Sleep apnea is one of the most prevalent sleep issues people face around the world, with an estimated 18 million adults suffering from the disorder in America alone. Sleep apnea causes individuals to periodically and briefly stop breathing during sleep, causing a host of health issues including snoring, poor sleep quality and increased risk of serious complications like high blood pressure, heart attack, heart failure, stroke, obesity, and diabetes. There are a number of lifestyle choices individuals can make to alleviate the symptoms of sleep apnea, but one of the most common treatments is the use of a CPAP machine, a device which produces a continuous flow of air into the airways. Despite being effective, many sleep apnea sufferers find CPAP machines to be uncomfortable, intrusive, and loud. Luckily, the U.S. Food and Drug Administration (FDA) has just approved a new unobtrusive implant for autonomously treating sleep apnea.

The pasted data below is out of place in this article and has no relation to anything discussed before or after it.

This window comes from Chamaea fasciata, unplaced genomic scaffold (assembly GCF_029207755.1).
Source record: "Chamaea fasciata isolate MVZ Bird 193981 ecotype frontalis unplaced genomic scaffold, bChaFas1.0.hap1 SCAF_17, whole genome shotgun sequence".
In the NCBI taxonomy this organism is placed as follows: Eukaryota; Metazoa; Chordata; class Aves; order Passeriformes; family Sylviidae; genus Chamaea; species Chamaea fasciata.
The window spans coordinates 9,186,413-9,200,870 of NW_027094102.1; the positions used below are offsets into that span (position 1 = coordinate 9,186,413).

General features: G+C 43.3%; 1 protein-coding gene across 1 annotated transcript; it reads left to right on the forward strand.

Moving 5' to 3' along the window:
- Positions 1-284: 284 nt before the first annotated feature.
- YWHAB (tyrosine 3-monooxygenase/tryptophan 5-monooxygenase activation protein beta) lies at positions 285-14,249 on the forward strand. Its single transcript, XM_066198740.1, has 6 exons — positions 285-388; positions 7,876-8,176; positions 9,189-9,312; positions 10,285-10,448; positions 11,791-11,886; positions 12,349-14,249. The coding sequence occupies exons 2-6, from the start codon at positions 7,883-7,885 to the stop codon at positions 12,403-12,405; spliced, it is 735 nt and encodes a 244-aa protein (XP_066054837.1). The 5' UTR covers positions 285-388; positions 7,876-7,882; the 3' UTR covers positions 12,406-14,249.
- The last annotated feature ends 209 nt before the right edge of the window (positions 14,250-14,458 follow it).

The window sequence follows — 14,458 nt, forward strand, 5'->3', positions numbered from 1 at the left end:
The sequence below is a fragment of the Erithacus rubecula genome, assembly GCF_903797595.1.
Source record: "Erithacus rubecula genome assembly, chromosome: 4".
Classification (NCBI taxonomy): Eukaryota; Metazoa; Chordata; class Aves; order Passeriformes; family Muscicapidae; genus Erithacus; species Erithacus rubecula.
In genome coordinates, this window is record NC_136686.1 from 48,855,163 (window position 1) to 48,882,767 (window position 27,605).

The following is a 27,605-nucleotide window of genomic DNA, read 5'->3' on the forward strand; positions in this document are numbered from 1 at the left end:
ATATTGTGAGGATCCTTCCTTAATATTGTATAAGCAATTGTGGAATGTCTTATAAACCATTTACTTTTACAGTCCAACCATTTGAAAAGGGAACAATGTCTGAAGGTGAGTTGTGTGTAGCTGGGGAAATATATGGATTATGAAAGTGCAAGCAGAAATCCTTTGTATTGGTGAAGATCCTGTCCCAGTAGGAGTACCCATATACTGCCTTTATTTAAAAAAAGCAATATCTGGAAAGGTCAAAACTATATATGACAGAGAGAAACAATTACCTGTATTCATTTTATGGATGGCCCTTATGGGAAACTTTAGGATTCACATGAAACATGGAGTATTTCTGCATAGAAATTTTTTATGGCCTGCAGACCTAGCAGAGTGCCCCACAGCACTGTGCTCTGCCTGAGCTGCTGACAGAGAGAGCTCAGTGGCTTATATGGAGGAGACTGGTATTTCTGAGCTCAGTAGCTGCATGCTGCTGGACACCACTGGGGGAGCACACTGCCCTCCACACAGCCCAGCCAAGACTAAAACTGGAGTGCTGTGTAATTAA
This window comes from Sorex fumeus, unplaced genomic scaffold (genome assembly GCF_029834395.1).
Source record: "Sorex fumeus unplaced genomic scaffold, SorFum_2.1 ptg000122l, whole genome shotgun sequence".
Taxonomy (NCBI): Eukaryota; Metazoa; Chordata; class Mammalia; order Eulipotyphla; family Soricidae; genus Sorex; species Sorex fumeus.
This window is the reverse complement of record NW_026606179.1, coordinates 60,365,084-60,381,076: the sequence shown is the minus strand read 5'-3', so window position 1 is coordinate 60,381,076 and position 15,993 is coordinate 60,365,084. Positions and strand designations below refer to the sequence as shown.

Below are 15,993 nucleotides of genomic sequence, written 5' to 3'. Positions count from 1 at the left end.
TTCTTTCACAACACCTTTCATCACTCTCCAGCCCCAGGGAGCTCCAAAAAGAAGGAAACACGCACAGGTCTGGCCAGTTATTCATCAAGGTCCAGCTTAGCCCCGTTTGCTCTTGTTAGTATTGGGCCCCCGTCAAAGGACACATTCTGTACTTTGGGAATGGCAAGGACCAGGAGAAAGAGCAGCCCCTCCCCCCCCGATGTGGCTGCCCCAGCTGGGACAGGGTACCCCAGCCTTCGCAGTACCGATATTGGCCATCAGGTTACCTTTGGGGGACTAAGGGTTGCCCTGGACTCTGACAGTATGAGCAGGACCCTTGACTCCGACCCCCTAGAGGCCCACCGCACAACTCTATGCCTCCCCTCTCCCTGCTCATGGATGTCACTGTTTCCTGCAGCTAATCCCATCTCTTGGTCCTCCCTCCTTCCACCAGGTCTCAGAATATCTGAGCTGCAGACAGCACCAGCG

THe FDA issued a press release announcing the approval of the tiny device known as The Remedē System, developed and patented by Respicardia Inc. The implant is inserted through a short surgical procedure and consists of two parts: a small battery pack, and a series of tiny wires which connect to blood vessels in the chest near the phrenic nerve, which the brain uses to send signals to the diaphragm to stimulate breathing. The implant monitors the respiratory signals sent down the phrenic nerve during sleep and can stimulate the nerve into moving the diaphragm if abnormal breathing is detected.

In a test of 141 patients, the FDA found that The Remedē System reduced the frequency and severity of apnea episodes by 50 percent or more in 51 percent of patients. For individuals who find that a CPAP machine just isn’t for them, this tiny new implant could help them turn the page on nights filled with restless, interrupted sleep and discover what they’ve been missing: a good night’s sleep.

Brett Tingley

Brett Tingley is a writer and musician from the mountains of Western North Carolina. Contact him at [email protected]

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